Macro/Micro Nutrients Explained (http://forum.bodybuilding.com/showthread.php?t=2845231)
Why 'Clean Eating' Is a Myth (http://wannabebig.com/diet-and-nutrition/the-dirt-on-clean-eating/)
Clean Eating Myth 2 (http://evidencemag.com/clean-eating/)
Insulin and Fat Loss (http://weightology.net/weightologyweekly/index.php/free-content/free-content/volume-1-issue-7-insulin-and-thinking-better/insulin-an-undeserved-bad-reputation/)
Insulin and Fat Loss 2 (http://www.muscleforlife.com/how-insulin-works/)

Protein-
Protein Needs (http://evidencemag.com/dieting-protein-needs)
Protein Needs 2 (http://www.ncbi.nlm.nih.gov/pubmed/24092765)
Protein Timing (http://www.ncbi.nlm.nih.gov/pmc/articles/PMC3879660/)

Fat-
Fat Needs (http://www.jissn.com/content/11/1/20)
Fat and Testosterone (http://www.anabolicmen.com/fats-and-testosterone/)

Meal Timing-
Meal Timing 1 (http://www.jissn.com/content/10/1/5)
Meal Timing 2 (http://nutritionreviews.oxfordjournals.org/content/73/2/69)

Micro-Nutrient Guide-
Micro-Nutrient Guide (http://iom.nationalacademies.org/Activities/Nutrition/SummaryDRIs/~/media/Files/Activity%20Files/Nutrition/DRIs/5_Summary%20Table%20Tables%201-4.pdf)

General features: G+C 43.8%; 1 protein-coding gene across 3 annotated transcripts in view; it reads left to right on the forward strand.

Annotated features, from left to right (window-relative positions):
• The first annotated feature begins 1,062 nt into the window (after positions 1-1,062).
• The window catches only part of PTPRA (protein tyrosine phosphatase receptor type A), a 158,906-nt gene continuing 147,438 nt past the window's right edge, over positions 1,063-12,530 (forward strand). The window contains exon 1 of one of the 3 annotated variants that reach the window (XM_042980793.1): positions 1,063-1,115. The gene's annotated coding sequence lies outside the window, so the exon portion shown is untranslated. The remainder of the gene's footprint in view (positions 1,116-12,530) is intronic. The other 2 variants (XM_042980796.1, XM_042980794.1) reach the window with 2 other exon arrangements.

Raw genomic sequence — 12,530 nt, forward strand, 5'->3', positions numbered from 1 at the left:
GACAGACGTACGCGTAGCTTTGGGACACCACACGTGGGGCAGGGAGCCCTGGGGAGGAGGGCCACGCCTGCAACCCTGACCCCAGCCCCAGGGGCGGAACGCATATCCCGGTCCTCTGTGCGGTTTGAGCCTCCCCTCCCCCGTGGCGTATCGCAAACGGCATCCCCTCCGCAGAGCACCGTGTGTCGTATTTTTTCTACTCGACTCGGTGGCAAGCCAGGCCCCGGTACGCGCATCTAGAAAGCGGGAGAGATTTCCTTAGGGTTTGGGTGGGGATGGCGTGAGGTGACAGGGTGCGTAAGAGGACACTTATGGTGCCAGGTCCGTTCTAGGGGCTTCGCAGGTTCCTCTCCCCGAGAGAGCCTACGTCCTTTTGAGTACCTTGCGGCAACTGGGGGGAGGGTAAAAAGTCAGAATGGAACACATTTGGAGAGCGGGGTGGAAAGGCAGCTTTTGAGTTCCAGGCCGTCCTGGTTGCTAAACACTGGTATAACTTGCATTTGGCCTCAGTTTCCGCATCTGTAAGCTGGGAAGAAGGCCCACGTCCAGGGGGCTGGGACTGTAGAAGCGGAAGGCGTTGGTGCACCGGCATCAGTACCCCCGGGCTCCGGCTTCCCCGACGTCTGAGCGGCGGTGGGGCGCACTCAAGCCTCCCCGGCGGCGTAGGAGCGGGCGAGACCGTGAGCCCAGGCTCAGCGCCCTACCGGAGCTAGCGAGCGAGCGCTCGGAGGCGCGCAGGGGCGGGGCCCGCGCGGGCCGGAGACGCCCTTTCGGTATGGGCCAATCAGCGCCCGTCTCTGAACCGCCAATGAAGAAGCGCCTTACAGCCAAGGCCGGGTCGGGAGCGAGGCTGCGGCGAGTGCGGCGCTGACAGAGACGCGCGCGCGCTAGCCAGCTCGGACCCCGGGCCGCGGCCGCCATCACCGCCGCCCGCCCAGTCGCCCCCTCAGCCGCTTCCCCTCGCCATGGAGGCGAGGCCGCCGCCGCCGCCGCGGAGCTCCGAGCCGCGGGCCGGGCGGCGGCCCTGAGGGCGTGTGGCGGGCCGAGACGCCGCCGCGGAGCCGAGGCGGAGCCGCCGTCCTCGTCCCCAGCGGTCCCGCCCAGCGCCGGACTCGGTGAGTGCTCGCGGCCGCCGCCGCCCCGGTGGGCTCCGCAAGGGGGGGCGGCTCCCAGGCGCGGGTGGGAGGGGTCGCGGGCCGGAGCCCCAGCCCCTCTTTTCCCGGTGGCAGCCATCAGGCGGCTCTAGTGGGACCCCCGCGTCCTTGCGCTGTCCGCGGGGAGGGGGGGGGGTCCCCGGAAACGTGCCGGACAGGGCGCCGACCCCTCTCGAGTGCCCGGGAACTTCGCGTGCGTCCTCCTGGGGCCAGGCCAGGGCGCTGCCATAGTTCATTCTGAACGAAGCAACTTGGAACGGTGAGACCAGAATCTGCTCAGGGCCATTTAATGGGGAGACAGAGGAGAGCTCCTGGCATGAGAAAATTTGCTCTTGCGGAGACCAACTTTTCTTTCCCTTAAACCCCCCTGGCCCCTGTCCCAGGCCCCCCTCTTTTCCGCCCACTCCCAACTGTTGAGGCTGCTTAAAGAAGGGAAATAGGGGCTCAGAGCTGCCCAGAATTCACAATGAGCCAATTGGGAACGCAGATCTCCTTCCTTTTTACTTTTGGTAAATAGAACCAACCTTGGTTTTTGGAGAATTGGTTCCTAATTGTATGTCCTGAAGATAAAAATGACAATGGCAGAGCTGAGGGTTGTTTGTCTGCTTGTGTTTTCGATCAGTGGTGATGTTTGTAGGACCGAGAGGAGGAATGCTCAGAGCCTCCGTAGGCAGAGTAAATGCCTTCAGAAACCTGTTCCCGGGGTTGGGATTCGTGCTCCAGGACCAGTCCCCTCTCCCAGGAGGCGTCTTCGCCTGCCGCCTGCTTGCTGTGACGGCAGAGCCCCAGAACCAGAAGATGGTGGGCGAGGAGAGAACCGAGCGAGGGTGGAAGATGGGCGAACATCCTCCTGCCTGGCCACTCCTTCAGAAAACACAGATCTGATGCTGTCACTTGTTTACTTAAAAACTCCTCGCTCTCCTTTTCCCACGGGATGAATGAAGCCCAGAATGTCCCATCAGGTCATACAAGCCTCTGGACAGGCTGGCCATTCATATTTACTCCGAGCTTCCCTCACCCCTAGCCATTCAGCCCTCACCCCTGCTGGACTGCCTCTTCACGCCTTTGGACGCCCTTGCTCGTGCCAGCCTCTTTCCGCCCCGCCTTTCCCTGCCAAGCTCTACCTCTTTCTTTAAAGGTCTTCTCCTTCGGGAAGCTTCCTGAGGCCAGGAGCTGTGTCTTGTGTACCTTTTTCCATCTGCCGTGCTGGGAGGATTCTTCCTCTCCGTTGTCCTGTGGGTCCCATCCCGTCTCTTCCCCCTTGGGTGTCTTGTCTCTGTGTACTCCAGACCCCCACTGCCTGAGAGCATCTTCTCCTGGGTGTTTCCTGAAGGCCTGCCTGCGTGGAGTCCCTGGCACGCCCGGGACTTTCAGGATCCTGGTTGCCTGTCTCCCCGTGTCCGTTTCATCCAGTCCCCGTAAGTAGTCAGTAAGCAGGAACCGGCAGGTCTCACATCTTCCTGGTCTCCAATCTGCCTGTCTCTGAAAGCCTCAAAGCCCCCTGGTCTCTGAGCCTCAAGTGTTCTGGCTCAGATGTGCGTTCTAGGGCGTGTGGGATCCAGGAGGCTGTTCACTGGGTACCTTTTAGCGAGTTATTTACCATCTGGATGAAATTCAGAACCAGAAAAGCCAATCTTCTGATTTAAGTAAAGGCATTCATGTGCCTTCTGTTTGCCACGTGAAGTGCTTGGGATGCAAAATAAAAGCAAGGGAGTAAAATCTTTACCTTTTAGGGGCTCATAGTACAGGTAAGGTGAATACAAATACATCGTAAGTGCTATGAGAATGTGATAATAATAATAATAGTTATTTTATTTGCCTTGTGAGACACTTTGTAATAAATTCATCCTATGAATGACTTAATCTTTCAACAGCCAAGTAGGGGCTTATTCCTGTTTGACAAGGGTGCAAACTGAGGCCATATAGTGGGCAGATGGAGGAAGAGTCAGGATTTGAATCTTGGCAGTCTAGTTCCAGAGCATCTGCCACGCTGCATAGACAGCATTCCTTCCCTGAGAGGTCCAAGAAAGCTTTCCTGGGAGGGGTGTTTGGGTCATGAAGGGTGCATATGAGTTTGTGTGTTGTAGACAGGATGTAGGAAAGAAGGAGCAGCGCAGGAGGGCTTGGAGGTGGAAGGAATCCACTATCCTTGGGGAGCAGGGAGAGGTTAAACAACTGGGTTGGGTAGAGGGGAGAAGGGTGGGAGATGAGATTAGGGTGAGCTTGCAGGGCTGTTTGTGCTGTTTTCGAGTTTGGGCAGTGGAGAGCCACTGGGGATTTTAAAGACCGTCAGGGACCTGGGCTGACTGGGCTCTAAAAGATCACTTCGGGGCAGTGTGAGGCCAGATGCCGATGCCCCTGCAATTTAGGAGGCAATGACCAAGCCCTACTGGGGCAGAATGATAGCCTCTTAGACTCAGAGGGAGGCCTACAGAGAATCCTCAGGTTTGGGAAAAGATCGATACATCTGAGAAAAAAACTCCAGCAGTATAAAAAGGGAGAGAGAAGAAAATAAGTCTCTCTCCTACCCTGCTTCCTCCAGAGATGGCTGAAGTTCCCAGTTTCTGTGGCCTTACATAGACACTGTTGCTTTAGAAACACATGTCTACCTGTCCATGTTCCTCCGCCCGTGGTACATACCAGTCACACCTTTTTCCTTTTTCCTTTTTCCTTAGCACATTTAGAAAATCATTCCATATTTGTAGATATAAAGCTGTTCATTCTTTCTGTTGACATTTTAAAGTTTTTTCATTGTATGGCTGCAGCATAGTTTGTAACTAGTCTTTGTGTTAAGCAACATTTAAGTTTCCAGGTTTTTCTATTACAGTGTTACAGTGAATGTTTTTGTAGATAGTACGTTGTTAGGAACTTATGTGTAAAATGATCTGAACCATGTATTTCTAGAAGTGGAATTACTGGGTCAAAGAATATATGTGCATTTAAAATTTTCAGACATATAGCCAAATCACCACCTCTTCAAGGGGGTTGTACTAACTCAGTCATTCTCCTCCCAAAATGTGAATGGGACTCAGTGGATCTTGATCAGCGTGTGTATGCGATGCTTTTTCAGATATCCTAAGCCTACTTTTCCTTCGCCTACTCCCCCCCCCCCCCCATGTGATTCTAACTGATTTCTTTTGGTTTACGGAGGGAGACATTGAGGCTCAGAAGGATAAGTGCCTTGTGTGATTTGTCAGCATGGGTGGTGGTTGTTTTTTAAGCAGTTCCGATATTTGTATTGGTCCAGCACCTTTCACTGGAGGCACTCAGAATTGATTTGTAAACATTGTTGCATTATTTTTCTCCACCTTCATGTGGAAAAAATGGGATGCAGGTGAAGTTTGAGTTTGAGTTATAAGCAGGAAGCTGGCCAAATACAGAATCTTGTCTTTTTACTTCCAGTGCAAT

TRAINING
Start with a solid beginner routine, these are designed to get the most for you; they are designed by professionals and use progressive overload. Read through them and pick the one you like most, follow it as it is written.

Why You Should Not Make Your Own Routine (http://forum.bodybuilding.com/showthread.php?t=118004321)
How To Perform Basic Lifts (http://forum.bodybuilding.com/showthread.php?t=118920551)

Routines
Starting Strength (http://startingstrength.com/)
BabyLover's Starting Strength (http://forum.bodybuilding.com/showthread.php?t=135564721)
AllPro's Beginner Routine (http://forum.bodybuilding.com/showthread.php?t=4195843)
StrongLifts 5x5 (http://stronglifts.com/5x5/)
IceCream Fitness 5x5 (http://forum.bodybuilding.com/showthread.php?t=148036063)
Fierce 5 (http://forum.bodybuilding.com/showthread.php?t=159678631)